Question Bank

November 10, 2018 @ 2:00 pm
Question Bank

10th NOVEMBER 2018


(1 Question)


Q1. Despite the recent announcement the Zika virus strains in Rajasthan are not associated foetal microcephaly, all possible measures to control transmission and monitor pregnancies should be taken. Discuss.


  • Despite the recent announcement suggesting that the Jaipur Zika virus strains cannot cause foetal microcephaly, all possible measures to control transmission and monitor pregnancies should be taken. To the best of our knowledge, there is not a specific Zika virus strain — or mutation — linked to microcephaly. All Zika virus strains could possibly cause birth defects.
  • Epidemiological, clinical, and experimental data has indicated that microcephaly, and a range of other birth defects (such as miscarriages and ocular disease) could be caused by the Zika virus passing from a pregnant women to her foetus.
  • While the science on the Zika virus has rapidly progressed, there is still much that we do not know about how it causes birth defects. We do not know the long-term effects of children who were infected with the Zika virus in the womb. We do not know why some lead to stillbirths and miscarriages, some lead to neurological complications, and others seem perfectly healthy. We do not understand why we only noticed microcephaly and other severe forms of disease during the epidemic in the Americas, and not before. There could be biological answers to these: certain Zika virus strains are more likely to cause birth defects than others. But at this point, we do not know.
  • The Indian Council of Medical Research (ICMR) recently announced that the Zika virus strains causing the outbreak in Jaipur, Rajasthan, cannot cause microcephaly. This conclusion was based on a genetic sequencing of viruses isolated from the outbreak. In these sequences, the ICMR did not find a Zika virus mutation linked to microcephaly that was suggested in a Science magazine study, in 2017. The problem with this conclusion is that the research was based on infection in mouse brains — not humans — and contains no epidemiological or clinical support. Numerous other studies suggest that all Zika virus strains may have the capacity to infect foetuses and cause neurological disease. Much more research is needed to determine if some strains are associated with a higher risk.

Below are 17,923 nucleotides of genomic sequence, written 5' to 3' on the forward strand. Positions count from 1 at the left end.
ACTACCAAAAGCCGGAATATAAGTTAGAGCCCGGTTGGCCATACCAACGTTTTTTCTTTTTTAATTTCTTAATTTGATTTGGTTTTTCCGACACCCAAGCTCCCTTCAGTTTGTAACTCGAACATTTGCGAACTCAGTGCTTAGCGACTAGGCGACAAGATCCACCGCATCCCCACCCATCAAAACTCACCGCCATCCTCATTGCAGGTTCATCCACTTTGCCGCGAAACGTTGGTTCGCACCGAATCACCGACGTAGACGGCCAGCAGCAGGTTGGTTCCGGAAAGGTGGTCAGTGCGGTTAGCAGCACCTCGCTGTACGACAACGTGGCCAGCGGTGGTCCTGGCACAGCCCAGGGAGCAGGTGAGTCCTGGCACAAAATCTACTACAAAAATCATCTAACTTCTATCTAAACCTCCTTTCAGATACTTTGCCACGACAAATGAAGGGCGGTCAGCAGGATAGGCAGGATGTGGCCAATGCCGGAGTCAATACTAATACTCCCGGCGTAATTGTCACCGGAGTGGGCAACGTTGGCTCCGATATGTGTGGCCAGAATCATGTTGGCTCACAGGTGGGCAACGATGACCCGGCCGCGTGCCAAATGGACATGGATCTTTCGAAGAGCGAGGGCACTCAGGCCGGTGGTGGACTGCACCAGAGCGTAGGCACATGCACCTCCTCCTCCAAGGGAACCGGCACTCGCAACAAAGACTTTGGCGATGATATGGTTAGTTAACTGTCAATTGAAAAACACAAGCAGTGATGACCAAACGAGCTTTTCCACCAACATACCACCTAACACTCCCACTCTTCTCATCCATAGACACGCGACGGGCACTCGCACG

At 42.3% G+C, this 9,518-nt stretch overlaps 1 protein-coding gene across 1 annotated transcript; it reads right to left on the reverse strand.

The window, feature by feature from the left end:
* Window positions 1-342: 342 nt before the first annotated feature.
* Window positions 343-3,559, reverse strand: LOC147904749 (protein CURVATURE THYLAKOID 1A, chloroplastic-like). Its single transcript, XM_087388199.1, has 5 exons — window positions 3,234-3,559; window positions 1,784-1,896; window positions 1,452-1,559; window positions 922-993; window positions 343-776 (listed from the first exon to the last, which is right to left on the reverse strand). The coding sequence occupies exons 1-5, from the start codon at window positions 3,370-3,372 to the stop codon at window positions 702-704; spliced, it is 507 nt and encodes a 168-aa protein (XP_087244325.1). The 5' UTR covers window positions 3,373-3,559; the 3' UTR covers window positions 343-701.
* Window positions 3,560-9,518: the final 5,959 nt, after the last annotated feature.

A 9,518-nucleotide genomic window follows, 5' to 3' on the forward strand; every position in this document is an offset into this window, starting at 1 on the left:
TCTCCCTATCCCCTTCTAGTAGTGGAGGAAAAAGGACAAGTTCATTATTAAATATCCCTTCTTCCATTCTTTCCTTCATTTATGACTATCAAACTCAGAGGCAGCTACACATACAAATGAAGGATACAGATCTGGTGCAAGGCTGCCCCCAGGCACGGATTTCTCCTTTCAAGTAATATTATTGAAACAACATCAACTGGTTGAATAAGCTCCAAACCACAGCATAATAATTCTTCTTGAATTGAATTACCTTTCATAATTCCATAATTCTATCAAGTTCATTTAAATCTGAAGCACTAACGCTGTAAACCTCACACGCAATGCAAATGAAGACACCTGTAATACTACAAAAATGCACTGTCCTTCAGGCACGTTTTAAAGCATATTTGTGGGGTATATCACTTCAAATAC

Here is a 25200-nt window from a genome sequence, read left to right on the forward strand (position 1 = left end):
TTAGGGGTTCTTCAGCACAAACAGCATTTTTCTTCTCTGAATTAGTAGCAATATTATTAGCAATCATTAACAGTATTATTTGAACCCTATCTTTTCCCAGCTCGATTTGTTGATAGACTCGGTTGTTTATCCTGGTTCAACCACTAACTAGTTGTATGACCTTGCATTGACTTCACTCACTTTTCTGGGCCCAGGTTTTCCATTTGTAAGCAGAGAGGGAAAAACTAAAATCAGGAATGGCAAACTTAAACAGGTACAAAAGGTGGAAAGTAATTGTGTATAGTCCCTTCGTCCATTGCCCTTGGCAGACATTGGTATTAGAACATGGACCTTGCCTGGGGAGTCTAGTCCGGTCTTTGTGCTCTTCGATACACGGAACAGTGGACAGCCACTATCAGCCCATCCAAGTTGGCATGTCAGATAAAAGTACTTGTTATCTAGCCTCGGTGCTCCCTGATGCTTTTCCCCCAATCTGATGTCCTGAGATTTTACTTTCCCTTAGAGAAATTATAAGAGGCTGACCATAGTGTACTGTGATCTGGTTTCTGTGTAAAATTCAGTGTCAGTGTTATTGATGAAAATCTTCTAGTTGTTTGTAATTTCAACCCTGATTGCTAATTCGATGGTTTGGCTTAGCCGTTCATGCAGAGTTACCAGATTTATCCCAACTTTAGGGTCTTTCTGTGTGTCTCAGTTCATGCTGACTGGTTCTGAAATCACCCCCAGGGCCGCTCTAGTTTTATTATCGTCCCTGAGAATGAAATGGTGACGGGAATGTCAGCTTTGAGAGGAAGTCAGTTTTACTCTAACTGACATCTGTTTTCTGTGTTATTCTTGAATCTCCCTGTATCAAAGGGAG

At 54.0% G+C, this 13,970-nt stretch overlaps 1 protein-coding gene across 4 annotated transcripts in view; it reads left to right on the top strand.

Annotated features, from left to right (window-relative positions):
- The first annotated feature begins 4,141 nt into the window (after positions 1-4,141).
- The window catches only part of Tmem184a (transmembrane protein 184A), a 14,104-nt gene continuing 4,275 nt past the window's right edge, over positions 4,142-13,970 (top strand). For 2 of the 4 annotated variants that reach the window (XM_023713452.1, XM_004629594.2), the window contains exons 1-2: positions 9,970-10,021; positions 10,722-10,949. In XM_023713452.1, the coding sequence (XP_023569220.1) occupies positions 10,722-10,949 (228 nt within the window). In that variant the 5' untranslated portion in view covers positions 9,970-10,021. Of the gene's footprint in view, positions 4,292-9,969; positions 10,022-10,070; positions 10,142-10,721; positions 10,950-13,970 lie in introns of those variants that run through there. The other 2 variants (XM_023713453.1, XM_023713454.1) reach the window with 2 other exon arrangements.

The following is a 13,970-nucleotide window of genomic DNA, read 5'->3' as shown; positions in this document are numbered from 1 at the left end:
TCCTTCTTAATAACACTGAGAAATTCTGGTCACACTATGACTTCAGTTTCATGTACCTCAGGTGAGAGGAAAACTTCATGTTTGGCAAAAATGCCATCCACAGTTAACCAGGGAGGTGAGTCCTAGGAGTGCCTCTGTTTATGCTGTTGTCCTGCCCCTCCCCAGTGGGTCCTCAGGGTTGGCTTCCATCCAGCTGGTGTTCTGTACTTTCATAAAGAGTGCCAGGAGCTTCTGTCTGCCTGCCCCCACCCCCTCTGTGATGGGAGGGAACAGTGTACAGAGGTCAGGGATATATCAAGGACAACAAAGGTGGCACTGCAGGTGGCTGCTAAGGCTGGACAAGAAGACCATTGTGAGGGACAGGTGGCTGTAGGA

• It is also difficult to determine how extensive Zika virus outbreaks will be in India. If the Zika virus has been silently spreading in the country, as it did throughout most of Asia for the last 50 years, then enough people may be immune to the virus to prevent large outbreaks. According to the most recent updates, 159 people in Jaipur had confirmed Zika virus infections. Considering that most infections do not cause noticeable disease, and thus most infected individuals do not seek medical attention, the true number of cases may be more than 10,000. At least 50 of the infected individuals are pregnant women, but again, the true number is likely to be much higher. According to the Centers for Disease Control and Prevention in the U.S., only 5-10% of Zika virus infections during pregnancies lead to Zika-associated birth defects, and the rates of microcephaly are much lower. So, while the chances for the Zika virus to cause harm to an individual baby are low, there is still a chance, regardless of the Zika virus strain in circulation.

Necessary precautions

  • Pregnant women and their families, including those planning to get pregnant, should take great caution to avoid mosquitoes — wear long sleeves and trousers, stay indoors when possible, use DEET/insect repellent, and remove standing water that mosquitoes use for breeding. Zika virus infection is not guaranteed upon mosquito bite, but the chances for infection rise with each new bite. Zika-associated birth defects could be a serious public health crisis in India, and, without a vaccine, all possible measures to control transmission and monitor pregnancies should be taken.

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